If Everything works correctly, You should be able to navigate to the URL where you deployed your webservice /Servicename.svc and see something similar to this. An XML with your tables inside!
Next step, is to go to webservice/servicename.svc/TableName?TOP10 (Tablename IS Case Sensitive!) For example. https://webservices.learn-sp2016.com:55124/Contoso/Contoso.svc/CUSTOMERS?top10 . The result will depend on the browser. On IE you will see a RSS Feed Screen, with as you see, 6 results, but we can’t see the results.
On Chrome, you will see an XML, and if you look closely, you will actually see the customer data in there!
Cool , so our OData Service works, and is able to show data from the SQL Database in the Browser. You can now close that Visual Studio solution, and start a new one! This time, is of type “SharePoint Add-in”. And don’t worry, we will not actually deploy it, so you don’t need to have Add-ins Configured for this to work. You will however need a Dev Site Collection!
Enter the URL of your Dev Debugging Site, and then SharePoint-Hosted.
For the API version, I will select SharePoint 2016, since that’s where I want to deploy this Add-in
We will now need to add a New Item, Content Type for an External Data Source. And strangely, this is not in the “New Item” pop up as before, but directly on the Add!
For the OData Service URl, enter the URL to your Service, and give it a name!
Select the Table(s) on which you want to create External Content Types and make sure to leave the checkbox at the bottom checked.
After this is done, you should have two .ECT files in your Project.
Open the ECT file with the built in XML text editor in Visual Studio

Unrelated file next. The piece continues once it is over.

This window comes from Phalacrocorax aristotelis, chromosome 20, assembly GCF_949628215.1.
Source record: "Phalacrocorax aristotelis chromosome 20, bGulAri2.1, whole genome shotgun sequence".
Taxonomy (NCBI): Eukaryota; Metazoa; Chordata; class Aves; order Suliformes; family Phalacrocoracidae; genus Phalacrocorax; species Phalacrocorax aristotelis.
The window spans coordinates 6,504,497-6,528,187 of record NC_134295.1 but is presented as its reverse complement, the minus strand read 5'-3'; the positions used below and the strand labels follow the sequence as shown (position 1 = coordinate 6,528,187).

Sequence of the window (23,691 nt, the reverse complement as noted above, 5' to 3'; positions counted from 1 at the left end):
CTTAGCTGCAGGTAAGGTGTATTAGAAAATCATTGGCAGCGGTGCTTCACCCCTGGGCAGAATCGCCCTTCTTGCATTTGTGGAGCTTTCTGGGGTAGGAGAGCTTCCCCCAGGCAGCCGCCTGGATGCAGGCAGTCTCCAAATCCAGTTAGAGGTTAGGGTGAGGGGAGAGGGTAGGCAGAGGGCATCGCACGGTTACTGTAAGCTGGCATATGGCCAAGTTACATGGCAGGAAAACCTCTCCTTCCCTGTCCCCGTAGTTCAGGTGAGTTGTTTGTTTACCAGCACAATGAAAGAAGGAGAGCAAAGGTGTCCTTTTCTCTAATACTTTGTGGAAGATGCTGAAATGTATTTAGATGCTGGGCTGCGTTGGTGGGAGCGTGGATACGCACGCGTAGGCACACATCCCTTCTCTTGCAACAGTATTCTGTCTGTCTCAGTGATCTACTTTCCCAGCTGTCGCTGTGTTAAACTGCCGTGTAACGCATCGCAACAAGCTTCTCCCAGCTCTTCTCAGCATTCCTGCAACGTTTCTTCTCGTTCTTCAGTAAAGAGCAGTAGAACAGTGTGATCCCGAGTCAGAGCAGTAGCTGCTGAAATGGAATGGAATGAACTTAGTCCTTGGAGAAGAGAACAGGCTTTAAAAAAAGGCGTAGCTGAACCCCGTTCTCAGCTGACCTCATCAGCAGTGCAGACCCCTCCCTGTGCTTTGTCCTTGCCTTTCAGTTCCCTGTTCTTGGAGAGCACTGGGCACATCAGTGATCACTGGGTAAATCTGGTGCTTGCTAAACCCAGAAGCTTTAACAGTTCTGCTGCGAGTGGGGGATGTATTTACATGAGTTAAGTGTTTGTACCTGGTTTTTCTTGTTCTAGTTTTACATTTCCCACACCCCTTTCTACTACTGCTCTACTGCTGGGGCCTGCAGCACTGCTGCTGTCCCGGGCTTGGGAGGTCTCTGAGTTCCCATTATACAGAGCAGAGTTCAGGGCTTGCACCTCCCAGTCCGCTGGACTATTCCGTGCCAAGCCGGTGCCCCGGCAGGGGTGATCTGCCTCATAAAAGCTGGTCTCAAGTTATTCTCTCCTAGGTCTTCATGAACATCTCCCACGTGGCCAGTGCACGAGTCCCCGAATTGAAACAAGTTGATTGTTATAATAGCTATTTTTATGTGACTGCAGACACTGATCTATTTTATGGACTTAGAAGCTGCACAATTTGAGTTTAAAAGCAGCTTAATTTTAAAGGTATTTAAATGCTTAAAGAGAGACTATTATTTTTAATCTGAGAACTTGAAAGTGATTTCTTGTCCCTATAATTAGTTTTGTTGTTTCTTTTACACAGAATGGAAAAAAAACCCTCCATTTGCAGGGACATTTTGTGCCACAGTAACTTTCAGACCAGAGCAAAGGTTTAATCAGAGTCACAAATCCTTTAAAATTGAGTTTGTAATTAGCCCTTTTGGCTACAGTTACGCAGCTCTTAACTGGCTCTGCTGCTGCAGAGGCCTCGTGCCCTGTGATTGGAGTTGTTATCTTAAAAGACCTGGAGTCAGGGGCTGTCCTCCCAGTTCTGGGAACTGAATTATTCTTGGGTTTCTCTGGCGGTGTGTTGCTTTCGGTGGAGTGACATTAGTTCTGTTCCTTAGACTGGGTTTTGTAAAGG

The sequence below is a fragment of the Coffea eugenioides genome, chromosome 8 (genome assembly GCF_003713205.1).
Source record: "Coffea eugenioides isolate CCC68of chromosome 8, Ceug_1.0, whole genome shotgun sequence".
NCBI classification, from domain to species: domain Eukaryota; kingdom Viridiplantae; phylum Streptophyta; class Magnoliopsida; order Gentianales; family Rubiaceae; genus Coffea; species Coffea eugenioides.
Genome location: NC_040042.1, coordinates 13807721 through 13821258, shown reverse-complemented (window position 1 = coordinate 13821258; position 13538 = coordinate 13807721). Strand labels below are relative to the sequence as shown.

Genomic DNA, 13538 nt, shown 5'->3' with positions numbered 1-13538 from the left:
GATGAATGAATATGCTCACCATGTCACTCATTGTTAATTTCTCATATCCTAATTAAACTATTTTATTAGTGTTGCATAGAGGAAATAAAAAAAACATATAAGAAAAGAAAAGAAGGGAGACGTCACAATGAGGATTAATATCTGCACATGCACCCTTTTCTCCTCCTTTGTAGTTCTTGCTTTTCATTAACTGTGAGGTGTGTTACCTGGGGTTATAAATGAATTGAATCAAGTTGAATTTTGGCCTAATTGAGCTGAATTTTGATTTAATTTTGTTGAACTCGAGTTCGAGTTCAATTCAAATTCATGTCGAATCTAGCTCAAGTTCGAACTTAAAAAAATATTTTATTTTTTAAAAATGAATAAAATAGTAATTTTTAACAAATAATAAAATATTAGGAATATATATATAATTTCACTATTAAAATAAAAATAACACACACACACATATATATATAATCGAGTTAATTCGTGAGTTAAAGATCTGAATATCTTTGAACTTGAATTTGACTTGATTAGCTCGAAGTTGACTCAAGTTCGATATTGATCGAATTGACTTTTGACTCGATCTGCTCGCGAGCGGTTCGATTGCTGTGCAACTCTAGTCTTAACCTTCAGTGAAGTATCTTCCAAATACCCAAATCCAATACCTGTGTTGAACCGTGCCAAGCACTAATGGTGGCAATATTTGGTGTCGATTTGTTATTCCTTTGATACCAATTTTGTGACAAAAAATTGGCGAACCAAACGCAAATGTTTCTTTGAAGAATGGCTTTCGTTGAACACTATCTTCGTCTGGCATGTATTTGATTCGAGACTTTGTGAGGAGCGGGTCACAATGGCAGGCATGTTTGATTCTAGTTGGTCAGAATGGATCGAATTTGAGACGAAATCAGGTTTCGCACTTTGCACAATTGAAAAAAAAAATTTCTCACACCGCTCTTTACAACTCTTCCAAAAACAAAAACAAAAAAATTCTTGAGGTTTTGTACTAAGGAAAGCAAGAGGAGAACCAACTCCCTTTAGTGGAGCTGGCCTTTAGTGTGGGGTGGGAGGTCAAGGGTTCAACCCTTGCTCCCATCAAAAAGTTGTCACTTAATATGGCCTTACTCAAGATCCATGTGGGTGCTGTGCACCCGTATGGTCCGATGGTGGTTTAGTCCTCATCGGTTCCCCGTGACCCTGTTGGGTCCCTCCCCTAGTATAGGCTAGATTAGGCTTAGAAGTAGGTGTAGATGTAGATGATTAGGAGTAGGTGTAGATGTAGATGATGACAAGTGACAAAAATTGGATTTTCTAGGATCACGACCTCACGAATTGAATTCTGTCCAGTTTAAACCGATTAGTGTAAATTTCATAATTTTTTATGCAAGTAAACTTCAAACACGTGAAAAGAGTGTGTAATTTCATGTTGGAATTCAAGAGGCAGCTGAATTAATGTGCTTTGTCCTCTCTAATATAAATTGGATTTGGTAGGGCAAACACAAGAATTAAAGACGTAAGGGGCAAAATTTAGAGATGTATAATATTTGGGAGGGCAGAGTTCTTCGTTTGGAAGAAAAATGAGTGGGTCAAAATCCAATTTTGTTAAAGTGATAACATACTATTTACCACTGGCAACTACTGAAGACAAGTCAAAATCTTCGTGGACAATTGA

In the top of the document, within the Model element, you will see a Name attribute. This Name attribute is the name you selected when you connected to the OData source, such as NorthwindCustomersModel. The value of this name is the same in all of the ECT files created from the entities, but it has to be unique in order to use it in SharePoint. You will need to change the name based on the ECT you are using , for example CustomersTable
Now, navigate to your project, copy this ECT File to somewhere on your desktop
You can then go into Central Admin, BCS Service Application and upload the ECT File. Also, If you didn’t already do it, make sure you have set the permissions!
Afterwards, make sure to use “Set Metadata Store”, to give it the required permissions
After that is done, go to any Site Collection, and add an “External List”
Select your External Content Type
And everything should work!
You now managed to show data in SharePoint, by using Business Connectivity Services consuming an OData Source! If you want to configure Hybrid BCS , you will need to follow a future blog post that will start from this point. I will link to it once it’s live!